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April 1, 2018: This Easter was spent at home, stuck on the work pager; which was fortunately very quiet. So, I was able to re-watch Star Wars: The Last Jedi, then watch it again with the director's commentary. The first time I saw it in the theater, a couple of months ago, I didn't know what to expect and I was surprised by the plot twists. Having been able to watch it at my leisure, knowing what was going to happen and being able to think about it, brought me to a conclusion: yes, this is the best Star Wars movie since The Empire Strikes Back. It's the best for the same reason Empire is considered the best. It has an interesting and unexpected story, and most importantly it does what the second chapter in a series is supposed to do. It gives us real character development and drama. It has excellent acting from all of the cast, and it develops the new characters of Star Wars - The Force Awakens so they seem less like cartoon characters…or Marvel superheroes.
I had discussions with friends of the new Star Wars after The Force Awakens, and I remember commenting how I really enjoyed Rey's characters, because she wasn't a clone of Luke Skywalker or Han Solo. She was her own character, and I remember saying how I didn't want her to have a typical movie heroine romance. Rather, I hoped she would dedicate herself to The Force, much like a monk or chaste medieval knight. Why is it that movie heroines are expected to meet a movie hero and fall in love, but movie heroes don't have to meet a girl and fall in love every time? And in fact, that's what The Last Jedi does. In a similar vein, I remember commenting that I expected Kylo Ren to overthrow Supreme Leader Snoke – and do a terrible job trying to fill the role of Supreme Leader. And that's exactly what happens here, as well. I was pleased to see these characters evolve in these directions, but other than that I did not expect to see what actually happened in this movie. And that, in itself, is a good strong point, because I couldn't predict it from beginning to end.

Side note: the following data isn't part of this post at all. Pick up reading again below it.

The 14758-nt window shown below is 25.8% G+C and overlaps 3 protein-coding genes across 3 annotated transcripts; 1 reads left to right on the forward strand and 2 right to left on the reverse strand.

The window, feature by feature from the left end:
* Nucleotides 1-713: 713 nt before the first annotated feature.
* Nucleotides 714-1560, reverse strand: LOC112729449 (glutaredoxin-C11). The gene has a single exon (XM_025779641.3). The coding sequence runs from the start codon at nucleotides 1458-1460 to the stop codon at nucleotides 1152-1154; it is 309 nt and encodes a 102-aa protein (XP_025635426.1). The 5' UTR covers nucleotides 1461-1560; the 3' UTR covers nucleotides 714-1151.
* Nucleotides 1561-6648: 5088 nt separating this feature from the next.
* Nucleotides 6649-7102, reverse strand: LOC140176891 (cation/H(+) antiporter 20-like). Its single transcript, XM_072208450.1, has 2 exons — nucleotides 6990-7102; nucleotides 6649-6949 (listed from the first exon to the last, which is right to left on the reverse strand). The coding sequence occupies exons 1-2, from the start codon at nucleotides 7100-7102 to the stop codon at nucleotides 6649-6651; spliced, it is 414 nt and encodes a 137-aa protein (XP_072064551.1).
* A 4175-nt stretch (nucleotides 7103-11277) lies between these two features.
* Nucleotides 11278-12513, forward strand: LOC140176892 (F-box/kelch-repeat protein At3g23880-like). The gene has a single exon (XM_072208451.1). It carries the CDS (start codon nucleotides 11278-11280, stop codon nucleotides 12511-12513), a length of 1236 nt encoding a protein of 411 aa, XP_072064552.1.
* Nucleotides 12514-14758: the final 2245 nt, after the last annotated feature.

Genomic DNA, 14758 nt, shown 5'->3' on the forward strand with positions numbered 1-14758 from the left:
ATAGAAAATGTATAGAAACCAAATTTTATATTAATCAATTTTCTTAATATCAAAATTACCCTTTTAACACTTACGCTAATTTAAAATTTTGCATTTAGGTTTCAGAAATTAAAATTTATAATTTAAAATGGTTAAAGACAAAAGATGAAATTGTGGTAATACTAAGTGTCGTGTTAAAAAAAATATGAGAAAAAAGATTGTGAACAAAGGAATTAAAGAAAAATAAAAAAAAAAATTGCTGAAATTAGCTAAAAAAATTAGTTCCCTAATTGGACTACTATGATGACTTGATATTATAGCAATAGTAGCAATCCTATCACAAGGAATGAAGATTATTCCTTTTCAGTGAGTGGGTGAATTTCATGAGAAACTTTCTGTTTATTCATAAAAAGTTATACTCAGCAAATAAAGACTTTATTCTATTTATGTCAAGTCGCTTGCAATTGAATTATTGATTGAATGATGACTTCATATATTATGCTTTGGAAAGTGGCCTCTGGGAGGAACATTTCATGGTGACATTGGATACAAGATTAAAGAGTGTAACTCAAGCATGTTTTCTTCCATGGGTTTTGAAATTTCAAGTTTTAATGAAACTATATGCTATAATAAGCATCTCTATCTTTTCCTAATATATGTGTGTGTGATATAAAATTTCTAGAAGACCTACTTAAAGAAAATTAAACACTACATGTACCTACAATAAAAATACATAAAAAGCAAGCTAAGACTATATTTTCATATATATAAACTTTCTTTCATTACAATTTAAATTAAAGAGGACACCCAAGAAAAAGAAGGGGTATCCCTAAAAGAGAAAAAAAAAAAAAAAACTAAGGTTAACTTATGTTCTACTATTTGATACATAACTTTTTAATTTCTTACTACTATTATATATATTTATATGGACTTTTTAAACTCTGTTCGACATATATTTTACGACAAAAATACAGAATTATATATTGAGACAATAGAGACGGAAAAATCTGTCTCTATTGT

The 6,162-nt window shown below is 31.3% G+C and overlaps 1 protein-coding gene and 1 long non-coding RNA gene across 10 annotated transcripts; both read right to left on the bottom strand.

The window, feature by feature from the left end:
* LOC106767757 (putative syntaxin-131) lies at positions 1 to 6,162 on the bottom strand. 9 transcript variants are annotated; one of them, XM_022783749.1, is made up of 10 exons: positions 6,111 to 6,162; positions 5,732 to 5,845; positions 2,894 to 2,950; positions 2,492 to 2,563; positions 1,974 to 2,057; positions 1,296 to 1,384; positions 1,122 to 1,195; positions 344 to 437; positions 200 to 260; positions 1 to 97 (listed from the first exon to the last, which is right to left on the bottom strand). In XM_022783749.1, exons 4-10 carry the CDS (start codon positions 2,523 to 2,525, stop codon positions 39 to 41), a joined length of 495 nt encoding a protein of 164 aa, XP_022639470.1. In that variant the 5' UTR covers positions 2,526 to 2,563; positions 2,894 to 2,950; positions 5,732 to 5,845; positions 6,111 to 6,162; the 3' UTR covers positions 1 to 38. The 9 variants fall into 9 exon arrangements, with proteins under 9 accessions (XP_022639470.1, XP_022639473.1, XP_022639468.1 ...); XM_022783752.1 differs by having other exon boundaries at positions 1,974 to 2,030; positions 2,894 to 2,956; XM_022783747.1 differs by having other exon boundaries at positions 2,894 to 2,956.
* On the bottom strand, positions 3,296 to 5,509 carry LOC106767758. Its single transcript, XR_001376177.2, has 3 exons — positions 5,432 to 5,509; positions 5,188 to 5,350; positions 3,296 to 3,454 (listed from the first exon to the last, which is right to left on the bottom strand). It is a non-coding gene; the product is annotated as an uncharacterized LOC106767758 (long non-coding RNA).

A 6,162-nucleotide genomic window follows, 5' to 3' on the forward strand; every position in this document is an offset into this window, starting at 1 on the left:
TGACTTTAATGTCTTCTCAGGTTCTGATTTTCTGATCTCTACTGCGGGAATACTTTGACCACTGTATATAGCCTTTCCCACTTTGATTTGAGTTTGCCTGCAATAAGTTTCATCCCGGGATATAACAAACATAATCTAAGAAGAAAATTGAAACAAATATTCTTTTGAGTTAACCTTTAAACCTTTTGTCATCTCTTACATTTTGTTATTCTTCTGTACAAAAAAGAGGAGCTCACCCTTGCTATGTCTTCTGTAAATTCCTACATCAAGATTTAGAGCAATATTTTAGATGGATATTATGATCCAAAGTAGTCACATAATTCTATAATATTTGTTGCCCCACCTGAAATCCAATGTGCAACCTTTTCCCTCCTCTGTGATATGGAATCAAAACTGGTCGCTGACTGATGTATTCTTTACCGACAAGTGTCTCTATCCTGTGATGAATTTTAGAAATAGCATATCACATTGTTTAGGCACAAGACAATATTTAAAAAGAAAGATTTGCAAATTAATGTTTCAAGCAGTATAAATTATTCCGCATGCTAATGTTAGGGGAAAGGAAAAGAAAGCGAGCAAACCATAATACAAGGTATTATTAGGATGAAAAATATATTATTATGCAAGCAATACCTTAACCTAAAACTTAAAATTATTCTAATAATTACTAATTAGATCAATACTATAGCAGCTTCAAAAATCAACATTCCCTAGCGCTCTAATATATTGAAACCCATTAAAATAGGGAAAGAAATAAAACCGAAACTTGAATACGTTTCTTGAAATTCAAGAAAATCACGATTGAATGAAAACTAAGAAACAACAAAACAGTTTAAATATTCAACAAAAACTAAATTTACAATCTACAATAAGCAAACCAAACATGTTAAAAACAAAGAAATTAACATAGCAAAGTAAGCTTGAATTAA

This is probably best exemplified by the character of Poe Dameron, the hot headed flyboy. Frankly, I didn't like him in The Force Awakens, because he was indeed nothing more than a flashy flyboy who zoomed in to save the day. He gets his comeuppance in The Last Jedi, and it's because of his rash decisions that the Resistance almost vanishes forever. It takes most of the movie for Poe to grow up, but he eventually does so and is a better person for it. Consider this: what if Poe hadn't defied authority and sent Finn and Rose off on that mission to find the Master Codebreaker? Well, the Resistance would have been able to sneak off quietly and found their new base with better manpower and supplies; while Rey still would have confronted Kylo and been involved with the overthrow of Supreme Leader Snoke. So, Poe Dameron's plan was a mistake – not on the part of the movie, but on the part of Poe Dameron himself. He made a mistake and the heroes suffered the consequences. When else in Star Wars did this happen? None other than in The Empire Strikes Back, when Luke made the wrong decision and ended up in a similarly disastrous defeat.
If any character is developed the most in this movie, it's probably that of Kylo Ren. This is a good move, as he definitely grows up and moves beyond the childish temper tantrum throwing boy of The Force Awakens. And for the record, I did enjoy him in The Force Awakens – he was indeed an immature brat in that movie, and now he's grown up. He's definitely more dangerous and more evil in this movie than in the last. He's become a greater and more powerful villain in this one, especially since we no longer have to put up with Supreme Leader Snoke.